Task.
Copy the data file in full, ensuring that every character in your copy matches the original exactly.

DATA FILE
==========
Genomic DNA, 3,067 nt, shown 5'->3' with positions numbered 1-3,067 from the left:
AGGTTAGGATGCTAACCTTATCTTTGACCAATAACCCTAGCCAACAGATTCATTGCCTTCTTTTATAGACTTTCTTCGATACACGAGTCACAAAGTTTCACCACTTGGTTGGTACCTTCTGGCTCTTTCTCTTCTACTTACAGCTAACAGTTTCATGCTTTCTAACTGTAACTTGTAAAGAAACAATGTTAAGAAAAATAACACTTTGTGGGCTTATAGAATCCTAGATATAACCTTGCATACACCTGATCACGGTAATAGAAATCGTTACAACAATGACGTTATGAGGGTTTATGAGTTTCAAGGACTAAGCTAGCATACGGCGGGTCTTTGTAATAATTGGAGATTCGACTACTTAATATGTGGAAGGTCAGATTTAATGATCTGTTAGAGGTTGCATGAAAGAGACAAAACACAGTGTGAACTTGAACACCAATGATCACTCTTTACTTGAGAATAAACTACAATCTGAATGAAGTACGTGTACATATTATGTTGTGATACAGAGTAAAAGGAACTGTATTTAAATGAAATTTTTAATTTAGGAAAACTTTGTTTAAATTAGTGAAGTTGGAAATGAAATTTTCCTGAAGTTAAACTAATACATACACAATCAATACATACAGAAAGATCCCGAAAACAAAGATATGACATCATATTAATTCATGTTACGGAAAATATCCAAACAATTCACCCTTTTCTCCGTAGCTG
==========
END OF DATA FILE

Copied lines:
Genomic DNA, 3,067 nt, shown 5'->3' with positions numbered 1-3,067 from the left:
AGGTTAGGATGCTAACCTTATCTTTGACCAATAACCCTAGCCAACAGATTCATTGCCTTCTTTTATAGACTTTCTTCGATACACGAGTCACAAAGTTTCACCACTTGGTTGGTACCTTCTGGCTCTTTCTCTTCTACTTACAGCTAACAGTTTCATGCTTTCTAACTGTAACTTGTAAAGAAACAATGTTAAGAAAAATAACACTTTGTGGGCTTATAGAATCCTAGATATAACCTTGCATACACCTGATCACGGTAATAGAAATCGTTACAACAATGACGTTATGAGGGTTTATGAGTTTCAAGGACTAAGCTAGCATACGGCGGGTCTTTGTAATAATTGGAGATTCGACTACTTAATATGTGGAAGGTCAGATTTAATGATCTGTTAGAGGTTGCATGAAAGAGACAAAACACAGTGTGAACTTGAACACCAATGATCACTCTTTACTTGAGAATAAACTACAATCTGAATGAAGTACGTGTACATATTATGTTGTGATACAGAGTAAAAGGAACTGTATTTAAATGAAATTTTTAATTTAGGAAAACTTTGTTTAAATTAGTGAAGTTGGAAATGAAATTTTCCTGAAGTTAAACTAATACATACACAATCAATACATACAGAAAGATCCCGAAAACAAAGATATGACATCATATTAATTCATGTTACGGAAAATATCCAAACAATTCACCCTTTTCTCCGTAGCTG